In Argentina, where beef is king, chimichurri (chi-mee-CHOOR-ee) is the crown. When the Spanish arrived, they found rolling, untilled plains and quickly came back with cattle. Their efforts were rewarded. Historically, Argentina has towered over the world in beef consumption — peaking at nearly 400 pounds per capita in the 19th century — and chimichurri has served as the ubiquitous condiment, as common in Argentina as ketchup is in the United States.
Chimichurri is a fresh, herb-rich condiment made with lots of finely chopped parsley, cilantro, olive oil, garlic, vinegar and oregano. It’s a standard fixture at the traditional asado (barbeque), a meat-fest that includes a parade of beef, goat, suckling pig and more, sometimes reproduced by gaucho-clad waiters at theme restaurants in the States.
The legends behind the name hinge on botched linguistics. One claims the sauce was developed by an Irishman, Jimmy McCurry, a friend of the movement for Argentine Independence. Natives loved his sauce but couldn’t pronounce the name. Another legend involves an English couple in a restaurant saying, “give me the curry.” Presumably, they didn’t get curry.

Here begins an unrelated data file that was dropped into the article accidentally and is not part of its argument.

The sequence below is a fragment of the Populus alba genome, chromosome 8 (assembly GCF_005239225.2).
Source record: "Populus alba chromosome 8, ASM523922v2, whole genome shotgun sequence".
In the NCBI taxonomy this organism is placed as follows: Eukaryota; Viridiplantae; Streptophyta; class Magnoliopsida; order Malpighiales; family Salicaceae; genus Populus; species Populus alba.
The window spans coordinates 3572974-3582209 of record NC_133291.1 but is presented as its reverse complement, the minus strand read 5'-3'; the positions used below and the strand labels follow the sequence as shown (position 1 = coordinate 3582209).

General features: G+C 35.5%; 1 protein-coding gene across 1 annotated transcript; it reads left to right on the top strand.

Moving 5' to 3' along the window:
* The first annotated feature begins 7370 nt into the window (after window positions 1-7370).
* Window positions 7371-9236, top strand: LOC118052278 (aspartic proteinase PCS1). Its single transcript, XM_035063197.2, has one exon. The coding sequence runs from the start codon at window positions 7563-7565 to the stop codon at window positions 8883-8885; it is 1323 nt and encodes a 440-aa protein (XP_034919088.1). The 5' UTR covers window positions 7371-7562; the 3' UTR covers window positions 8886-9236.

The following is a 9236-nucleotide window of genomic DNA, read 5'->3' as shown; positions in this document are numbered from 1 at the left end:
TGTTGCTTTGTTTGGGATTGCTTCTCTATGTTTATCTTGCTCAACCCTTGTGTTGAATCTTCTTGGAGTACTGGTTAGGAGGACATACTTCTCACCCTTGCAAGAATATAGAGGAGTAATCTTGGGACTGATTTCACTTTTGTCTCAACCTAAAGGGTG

Aside from saucing steak, chimichurri makes a tasty marinade and can be used as a basting sauce. It’s quickly accomplished in a food processor. It keeps for a couple of days in the fridge, but tastes best when freshly made. Try using it as a marinade for grilled chicken or serve it as a dipping sauce for shrimp.
—By Jo Marshall, a food writer in Deephaven, Minn.